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Talking Out Your Glass podcast

As editor of Glass Art magazine from 1987 to March 2019, Shawn Waggoner has interviewed and written about multitudes of the world’s greatest artists working glass in the furnace, torch, and on the table. Rated in iTunes News and Noteworthy in 2018, Talking Out Your Glass continues to evolve, including interviews with the nation’s finest borosilicate artists making both pipes and sculpture on the torch. Other current topics include how to work glass using sustainable practices and how artists address the topics of our times such as climate change, the political chasm, and life in the age of technology.
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Now displaying: November, 2016

Your Podcast Source for Interviews and Information on

Hot, Warm and Cold Glass!

www.glassartmagazine.com

Nov 25, 2016

TO WATCH WITH IMAGES, VISIT MY YOUTUBE CHANNEL

https://youtu.be/PiIBtKII_zE

 

Equal parts artist, scientist, and historian, Fritz Dreisbach has spent the last five decades teaching and demonstrating glassblowing around the world. This Johnny Appleseed of Glass has himself played a vital role in the history of the American Studio Glass movement that he now strives to preserve and share with the next generation of artists.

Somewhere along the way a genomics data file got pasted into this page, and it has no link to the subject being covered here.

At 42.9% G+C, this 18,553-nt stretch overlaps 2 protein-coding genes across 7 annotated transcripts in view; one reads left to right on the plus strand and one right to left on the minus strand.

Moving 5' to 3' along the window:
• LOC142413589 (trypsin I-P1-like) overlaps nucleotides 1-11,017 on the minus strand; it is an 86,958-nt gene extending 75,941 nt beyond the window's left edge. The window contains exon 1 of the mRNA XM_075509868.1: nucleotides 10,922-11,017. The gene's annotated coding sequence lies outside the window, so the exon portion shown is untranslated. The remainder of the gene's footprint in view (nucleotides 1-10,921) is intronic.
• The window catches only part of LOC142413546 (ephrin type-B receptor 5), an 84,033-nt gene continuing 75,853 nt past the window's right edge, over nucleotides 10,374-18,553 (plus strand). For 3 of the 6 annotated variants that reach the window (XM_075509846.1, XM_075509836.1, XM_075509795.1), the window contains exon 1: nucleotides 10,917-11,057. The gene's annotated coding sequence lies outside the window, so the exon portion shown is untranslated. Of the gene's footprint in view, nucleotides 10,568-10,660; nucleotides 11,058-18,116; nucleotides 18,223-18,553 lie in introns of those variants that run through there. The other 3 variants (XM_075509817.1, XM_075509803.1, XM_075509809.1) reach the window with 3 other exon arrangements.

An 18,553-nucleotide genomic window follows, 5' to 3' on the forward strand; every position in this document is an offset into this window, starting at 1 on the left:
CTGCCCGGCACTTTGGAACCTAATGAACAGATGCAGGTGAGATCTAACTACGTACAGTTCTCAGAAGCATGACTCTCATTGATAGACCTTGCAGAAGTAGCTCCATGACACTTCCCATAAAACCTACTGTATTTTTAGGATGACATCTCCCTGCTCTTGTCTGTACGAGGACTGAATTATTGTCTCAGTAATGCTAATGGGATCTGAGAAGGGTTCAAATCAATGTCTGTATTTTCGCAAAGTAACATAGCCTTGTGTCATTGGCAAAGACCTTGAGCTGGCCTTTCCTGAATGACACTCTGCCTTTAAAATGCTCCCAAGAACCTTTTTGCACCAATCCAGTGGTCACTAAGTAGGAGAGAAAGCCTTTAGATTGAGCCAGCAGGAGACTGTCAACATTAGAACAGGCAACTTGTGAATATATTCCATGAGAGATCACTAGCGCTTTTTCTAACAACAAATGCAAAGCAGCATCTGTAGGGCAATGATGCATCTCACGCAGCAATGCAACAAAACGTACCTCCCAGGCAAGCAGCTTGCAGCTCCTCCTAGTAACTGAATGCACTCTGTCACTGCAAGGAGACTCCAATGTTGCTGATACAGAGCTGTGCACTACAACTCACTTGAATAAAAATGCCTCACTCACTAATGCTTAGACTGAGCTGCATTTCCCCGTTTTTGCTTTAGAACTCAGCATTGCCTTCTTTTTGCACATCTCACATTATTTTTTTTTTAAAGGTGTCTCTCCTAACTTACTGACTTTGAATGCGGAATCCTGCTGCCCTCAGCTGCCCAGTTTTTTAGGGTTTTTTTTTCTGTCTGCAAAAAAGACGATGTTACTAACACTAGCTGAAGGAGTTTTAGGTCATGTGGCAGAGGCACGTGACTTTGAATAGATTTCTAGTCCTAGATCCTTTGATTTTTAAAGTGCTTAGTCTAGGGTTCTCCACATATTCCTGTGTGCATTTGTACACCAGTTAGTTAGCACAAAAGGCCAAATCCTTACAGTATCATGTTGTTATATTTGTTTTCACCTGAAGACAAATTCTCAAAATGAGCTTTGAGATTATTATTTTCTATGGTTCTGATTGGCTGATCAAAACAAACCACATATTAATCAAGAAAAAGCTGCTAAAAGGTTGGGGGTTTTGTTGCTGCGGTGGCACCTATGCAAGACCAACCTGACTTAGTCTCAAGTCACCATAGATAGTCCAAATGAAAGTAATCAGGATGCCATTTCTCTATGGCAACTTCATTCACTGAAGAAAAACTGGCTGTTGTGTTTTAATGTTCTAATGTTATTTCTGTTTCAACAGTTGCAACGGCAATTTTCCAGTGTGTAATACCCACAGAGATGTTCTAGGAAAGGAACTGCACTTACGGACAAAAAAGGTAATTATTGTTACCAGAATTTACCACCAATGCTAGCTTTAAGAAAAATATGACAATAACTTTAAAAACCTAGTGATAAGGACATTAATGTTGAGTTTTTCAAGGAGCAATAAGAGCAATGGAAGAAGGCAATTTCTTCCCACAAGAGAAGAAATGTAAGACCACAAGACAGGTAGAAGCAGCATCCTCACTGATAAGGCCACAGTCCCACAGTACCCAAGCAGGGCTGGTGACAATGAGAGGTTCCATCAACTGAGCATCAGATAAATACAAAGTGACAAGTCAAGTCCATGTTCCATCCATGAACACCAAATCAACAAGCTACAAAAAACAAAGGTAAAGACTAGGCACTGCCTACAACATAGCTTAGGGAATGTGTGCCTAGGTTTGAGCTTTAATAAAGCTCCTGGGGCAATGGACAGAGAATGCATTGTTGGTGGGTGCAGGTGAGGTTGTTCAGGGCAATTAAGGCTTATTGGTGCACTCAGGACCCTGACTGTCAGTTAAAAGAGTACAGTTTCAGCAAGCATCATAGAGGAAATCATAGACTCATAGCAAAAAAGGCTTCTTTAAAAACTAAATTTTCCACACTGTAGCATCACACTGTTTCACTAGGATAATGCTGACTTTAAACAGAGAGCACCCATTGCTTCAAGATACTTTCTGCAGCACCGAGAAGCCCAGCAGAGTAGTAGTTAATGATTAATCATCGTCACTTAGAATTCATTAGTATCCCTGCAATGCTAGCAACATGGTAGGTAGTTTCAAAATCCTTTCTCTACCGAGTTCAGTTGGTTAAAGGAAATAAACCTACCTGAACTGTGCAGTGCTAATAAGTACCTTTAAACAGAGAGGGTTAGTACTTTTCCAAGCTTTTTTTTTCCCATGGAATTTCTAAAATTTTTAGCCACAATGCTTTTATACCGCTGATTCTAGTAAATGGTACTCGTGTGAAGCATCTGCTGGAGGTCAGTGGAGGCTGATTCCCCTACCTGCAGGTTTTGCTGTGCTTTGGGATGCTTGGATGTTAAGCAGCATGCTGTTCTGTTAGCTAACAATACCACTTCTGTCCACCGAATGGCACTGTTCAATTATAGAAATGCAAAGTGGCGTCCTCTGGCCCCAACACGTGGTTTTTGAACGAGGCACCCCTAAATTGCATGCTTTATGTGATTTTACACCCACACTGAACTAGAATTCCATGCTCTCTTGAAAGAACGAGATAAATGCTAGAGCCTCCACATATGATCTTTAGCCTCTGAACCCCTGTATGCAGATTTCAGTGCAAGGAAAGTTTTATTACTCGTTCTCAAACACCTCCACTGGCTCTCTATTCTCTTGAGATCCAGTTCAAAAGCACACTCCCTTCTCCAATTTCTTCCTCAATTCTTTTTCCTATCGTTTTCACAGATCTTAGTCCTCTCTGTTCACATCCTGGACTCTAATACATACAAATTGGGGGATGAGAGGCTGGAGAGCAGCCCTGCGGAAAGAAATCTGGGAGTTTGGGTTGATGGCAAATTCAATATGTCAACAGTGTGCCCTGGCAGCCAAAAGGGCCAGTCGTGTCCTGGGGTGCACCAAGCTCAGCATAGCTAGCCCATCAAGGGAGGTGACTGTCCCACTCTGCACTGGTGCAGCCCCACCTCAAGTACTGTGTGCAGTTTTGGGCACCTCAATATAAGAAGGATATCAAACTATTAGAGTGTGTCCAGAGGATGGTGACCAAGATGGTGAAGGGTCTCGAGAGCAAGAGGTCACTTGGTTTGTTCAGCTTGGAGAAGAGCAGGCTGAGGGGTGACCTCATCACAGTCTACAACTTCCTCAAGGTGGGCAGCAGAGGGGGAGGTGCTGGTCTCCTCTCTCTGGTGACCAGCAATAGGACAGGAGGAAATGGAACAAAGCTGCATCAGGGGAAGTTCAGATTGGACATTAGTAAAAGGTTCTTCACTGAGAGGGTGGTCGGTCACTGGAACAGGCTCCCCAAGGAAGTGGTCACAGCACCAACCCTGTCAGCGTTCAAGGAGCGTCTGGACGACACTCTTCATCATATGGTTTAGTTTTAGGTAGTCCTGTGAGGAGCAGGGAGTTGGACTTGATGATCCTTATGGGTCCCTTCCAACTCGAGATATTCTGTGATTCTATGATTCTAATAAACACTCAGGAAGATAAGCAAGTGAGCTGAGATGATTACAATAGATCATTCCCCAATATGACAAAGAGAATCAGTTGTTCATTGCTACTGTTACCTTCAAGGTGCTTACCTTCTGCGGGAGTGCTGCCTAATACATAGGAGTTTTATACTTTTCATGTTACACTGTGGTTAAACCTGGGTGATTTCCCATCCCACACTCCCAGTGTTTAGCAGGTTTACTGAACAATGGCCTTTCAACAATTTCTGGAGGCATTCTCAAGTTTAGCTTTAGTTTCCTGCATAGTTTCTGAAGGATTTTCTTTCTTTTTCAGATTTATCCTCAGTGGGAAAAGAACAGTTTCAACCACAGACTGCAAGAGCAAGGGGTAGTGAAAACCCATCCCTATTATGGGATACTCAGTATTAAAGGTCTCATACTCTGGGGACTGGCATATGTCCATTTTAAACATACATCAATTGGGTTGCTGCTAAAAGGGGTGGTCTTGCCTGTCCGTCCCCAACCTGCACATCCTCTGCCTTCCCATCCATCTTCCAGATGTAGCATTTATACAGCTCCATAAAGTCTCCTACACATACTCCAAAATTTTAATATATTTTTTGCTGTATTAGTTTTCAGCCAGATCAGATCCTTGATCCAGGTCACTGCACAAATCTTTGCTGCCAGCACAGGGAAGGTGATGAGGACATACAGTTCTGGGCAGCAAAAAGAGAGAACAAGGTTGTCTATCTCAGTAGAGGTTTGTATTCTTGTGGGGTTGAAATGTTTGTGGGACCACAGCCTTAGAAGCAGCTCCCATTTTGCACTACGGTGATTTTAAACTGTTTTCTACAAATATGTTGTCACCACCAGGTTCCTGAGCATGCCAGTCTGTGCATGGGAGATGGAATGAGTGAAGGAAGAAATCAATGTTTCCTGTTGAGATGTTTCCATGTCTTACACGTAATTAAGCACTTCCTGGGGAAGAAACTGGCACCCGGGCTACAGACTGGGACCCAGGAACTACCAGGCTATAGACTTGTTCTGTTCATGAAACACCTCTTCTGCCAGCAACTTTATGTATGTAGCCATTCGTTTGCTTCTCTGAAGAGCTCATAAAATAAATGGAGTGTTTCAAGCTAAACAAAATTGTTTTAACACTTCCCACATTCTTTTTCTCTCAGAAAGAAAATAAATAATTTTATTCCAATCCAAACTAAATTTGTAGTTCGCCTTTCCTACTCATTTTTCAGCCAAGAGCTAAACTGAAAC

Born in Cleveland, Ohio, Dreisbach grew up in Akron as part of a family of educators. His father, a college chemistry professor, and mother, a high school music and literature teacher, created in their son what is referred to as conciatore - a marriage of art and science. Fritz holds two bachelor degrees, one in art and one in math. This duality is reflected in both his technical consulting for glass factories such as the Glass Eye Studio, Spectrum Glass, Kugler Colors, and Seattle Batch as well as his continuing personal journey to express using hot glass.

Dreisbach studied painting and sculpture at the University of Iowa, Iowa City, earning his MA. Planning to eventually teach painting, his advisor instructed him to study a broad range of artistic subjects. A two-credit course in glassblowing was part of the curriculum, and serendipitously his love affair with glass began. Dreisbach continued his studies at the University of Wisconsin where he earned an MFA and was inspired by three pioneers of the Studio Glass movement: Harvey Littleton, Dominick Labino, and Erwin Eisch. His education includes a hefty dose of art history including Ancient, Renaissance, and 20th-century painting and sculpture. His background in painting and classical intaglio printmaking provides the basis for practical color theory.

When the excitement of working with hot glass spread from the University of Wisconsin, no one traveled farther or more frequently than Dreisbach to proselytize about glassblowing. The artist visited the first summer session held at Pilchuck Glass School in 1971 and has been active with the school as teacher, advisor, and trustee for 39 years. He also helped found the Glass Art Society, which presented him with a lifetime achievement award in 2002.


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